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"Baby recession" to hit Eurozone

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"Baby recession" to hit Eurozone

EurozoneHigh unemployment and tough austerity measures have brought some Eurozone economies on the verge of a potential “baby recession”.

Unable to have a family, young couples are reluctant to have babies, as a result shrinking the future generation, in other words the future taxpayers. This will have a long-term impact on the crisis hit economies, as a narrowing pool of taxpayers will make it difficult to fund future public spending.

Several Eurozone countries, such as Greece, Cyprus and Ireland, received bailouts from the troika which includes the European Commission, the European Central Bank and International Monetary Fund (IMF). In order to be accepted for the bailouts from the international creditors, the countries had to launch strict austerity measures, such as cutting spending and raising taxes.

Signs of distress were clearly visible all across the Eurozone that were hit with austerity measures, as thousands of anti-austerity protestors took to the streets.

Many responded to the savage spending cuts and job cuts by leaving their home country or delaying starting a family. Between 2010 and the start of this year, Portugal, Spain and Ireland had all lost around 2% of their working-age population as workers went abroad in search of a job.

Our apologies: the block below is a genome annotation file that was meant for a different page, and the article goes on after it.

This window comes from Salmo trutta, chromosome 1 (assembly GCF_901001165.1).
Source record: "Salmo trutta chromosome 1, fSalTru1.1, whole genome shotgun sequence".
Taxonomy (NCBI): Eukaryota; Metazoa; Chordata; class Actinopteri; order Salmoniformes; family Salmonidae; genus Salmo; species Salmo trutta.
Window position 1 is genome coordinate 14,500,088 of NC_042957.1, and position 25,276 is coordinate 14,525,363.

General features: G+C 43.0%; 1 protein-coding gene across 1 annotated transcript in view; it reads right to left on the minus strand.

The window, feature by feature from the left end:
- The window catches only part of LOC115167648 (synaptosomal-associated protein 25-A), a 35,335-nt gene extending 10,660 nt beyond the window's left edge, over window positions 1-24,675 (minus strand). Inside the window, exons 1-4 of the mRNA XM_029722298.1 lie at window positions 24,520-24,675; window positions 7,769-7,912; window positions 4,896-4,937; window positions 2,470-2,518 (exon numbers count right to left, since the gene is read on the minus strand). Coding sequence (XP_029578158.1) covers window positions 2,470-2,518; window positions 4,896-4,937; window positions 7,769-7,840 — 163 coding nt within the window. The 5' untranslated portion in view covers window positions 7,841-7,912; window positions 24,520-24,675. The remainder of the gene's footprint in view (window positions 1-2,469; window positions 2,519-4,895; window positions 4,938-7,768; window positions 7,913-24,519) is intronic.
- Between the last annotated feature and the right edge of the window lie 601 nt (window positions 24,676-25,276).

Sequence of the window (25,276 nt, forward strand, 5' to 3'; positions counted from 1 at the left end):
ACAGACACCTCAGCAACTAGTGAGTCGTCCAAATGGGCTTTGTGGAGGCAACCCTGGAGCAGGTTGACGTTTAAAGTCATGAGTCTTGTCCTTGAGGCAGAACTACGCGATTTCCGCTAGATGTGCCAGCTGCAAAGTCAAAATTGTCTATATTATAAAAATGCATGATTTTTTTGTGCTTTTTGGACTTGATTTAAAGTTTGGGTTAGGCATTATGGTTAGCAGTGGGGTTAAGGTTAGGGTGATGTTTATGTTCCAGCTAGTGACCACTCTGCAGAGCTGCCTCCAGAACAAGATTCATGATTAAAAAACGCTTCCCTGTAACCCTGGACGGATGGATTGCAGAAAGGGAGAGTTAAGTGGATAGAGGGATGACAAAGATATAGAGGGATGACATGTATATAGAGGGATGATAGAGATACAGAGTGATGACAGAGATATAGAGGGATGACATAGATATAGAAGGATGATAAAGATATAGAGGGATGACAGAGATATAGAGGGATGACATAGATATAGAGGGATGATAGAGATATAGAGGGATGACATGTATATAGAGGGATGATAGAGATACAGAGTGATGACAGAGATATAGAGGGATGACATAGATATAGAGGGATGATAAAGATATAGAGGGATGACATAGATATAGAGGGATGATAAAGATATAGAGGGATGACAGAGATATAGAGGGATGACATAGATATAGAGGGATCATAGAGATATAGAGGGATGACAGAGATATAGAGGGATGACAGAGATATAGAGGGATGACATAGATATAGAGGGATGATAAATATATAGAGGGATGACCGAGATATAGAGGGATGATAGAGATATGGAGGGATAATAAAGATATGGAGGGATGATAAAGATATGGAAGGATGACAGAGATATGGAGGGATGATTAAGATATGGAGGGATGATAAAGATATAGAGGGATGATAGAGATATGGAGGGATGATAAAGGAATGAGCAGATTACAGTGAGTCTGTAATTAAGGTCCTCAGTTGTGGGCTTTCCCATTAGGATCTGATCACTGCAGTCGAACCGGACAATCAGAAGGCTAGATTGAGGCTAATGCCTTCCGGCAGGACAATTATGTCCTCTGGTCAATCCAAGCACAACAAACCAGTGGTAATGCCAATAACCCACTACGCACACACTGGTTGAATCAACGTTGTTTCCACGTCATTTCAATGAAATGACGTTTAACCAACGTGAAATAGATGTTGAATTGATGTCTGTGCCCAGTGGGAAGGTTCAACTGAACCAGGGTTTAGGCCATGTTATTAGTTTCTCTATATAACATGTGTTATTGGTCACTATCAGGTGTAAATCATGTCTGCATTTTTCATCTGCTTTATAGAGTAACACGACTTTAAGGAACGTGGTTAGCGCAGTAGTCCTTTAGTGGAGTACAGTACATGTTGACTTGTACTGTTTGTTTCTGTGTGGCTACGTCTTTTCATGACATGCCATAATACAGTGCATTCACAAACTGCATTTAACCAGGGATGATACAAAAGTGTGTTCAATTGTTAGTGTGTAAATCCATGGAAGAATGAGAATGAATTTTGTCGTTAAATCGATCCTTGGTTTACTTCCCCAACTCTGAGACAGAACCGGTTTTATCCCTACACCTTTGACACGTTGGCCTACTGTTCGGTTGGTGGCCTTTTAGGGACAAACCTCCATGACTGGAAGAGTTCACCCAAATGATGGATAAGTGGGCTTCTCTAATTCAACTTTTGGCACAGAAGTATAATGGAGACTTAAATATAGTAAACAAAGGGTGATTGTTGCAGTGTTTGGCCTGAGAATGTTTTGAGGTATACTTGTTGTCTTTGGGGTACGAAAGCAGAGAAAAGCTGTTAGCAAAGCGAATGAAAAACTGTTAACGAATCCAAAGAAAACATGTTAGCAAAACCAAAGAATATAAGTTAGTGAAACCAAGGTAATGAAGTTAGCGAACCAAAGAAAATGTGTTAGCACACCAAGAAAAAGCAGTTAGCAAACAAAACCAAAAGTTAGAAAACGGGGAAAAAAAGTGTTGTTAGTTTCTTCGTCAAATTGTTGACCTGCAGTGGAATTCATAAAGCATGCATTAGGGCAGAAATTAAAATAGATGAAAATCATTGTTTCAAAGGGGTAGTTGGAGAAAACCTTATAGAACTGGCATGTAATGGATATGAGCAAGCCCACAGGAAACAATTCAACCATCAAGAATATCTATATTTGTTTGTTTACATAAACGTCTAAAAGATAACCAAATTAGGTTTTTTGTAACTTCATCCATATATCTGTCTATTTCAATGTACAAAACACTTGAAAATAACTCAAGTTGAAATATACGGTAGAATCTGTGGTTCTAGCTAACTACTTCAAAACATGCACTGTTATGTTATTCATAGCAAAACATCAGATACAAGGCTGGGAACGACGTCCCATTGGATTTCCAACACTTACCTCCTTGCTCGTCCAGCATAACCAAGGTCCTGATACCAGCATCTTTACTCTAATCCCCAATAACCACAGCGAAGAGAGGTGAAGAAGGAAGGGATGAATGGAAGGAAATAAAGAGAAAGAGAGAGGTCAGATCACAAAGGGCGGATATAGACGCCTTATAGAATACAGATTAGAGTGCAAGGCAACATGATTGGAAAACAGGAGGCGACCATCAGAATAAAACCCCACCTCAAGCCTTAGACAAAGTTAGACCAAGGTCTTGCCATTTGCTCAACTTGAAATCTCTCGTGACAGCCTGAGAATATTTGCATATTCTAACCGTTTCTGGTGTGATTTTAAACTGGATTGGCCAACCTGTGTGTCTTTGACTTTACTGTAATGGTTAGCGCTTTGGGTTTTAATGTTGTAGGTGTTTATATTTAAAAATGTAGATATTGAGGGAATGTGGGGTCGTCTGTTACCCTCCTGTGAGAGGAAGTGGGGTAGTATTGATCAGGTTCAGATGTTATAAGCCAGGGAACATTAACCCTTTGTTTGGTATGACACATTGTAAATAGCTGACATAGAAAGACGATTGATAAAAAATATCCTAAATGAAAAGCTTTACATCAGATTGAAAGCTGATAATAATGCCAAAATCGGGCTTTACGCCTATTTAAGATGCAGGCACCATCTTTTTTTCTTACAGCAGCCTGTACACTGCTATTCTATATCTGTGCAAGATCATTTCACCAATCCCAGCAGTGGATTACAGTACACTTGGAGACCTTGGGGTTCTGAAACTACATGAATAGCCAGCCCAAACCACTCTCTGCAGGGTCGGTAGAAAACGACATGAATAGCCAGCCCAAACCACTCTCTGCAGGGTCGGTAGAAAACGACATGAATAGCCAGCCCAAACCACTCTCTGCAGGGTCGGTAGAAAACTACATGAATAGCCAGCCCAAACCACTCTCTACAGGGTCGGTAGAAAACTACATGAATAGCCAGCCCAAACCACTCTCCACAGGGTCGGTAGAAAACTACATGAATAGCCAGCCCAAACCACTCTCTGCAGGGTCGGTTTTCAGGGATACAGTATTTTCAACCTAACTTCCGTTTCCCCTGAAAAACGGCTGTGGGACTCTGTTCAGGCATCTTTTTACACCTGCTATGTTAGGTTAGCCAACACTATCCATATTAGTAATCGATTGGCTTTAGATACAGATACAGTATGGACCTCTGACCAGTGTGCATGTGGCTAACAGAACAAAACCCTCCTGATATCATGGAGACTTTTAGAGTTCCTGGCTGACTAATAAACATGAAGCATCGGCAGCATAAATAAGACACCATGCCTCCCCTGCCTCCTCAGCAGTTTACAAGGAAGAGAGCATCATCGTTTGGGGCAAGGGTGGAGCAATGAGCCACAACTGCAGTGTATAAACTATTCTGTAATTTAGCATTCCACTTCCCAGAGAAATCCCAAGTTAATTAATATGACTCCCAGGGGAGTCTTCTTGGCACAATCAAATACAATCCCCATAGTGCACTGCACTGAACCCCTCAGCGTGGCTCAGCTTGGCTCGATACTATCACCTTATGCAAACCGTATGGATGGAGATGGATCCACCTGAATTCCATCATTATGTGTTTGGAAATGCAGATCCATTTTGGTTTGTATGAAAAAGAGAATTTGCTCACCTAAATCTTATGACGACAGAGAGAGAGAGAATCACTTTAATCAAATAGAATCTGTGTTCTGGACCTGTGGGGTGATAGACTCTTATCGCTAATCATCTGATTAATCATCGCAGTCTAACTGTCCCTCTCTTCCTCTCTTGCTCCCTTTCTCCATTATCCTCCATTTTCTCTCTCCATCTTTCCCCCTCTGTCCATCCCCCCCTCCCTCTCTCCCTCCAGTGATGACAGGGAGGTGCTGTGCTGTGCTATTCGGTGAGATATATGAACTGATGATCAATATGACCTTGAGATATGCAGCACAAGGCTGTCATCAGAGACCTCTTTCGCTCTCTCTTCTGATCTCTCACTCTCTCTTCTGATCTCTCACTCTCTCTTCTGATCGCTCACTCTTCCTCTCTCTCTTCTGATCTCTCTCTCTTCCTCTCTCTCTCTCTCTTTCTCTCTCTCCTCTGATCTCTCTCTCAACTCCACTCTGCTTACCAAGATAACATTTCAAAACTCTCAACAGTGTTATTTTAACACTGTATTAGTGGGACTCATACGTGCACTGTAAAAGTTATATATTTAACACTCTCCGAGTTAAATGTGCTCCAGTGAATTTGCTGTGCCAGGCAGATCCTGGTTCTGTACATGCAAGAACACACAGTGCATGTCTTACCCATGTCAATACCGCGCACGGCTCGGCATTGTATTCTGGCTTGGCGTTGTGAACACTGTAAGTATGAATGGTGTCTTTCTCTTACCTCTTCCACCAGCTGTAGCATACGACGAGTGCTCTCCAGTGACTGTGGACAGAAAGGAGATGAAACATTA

According to Marchel Alexandrovich, senior European economist at Jefferies International, a smaller population means a smaller potential tax base and, all things being equal, this implies that even when these economies return to full employment, tax revenues will turn out to be less than were estimated before the recession started.

Alexandrovich further points out that European Union’s principle of free movement of labor means struggling countries paying to educate young people only to see them disappear to Germany or France and pay taxes there instead.

A recent article from Eurostat, the EU’s number-crunching body, mused that Europe may be heading for a “baby recession”. It finds a connection in a number of Eurozone countries between the onset of recession in 2008-09 and falling birth rates.

Spain, Greece and Ireland have all seen a sharp reduction in birth rates since the onset of the crisis, as couples decide that a child is an expense they simply cannot afford. Meanwhile, ageing populations in a number of European countries already mean there are fewer women of child-bearing age. The combination of these two factors has resulted in declining birth rates among 24 of the 31 countries monitored by Eurostat between 2008 and 2011.

Looking at these factors, it seems that the damage to some Euro area countries could be more permanent than may be commonly recognized.



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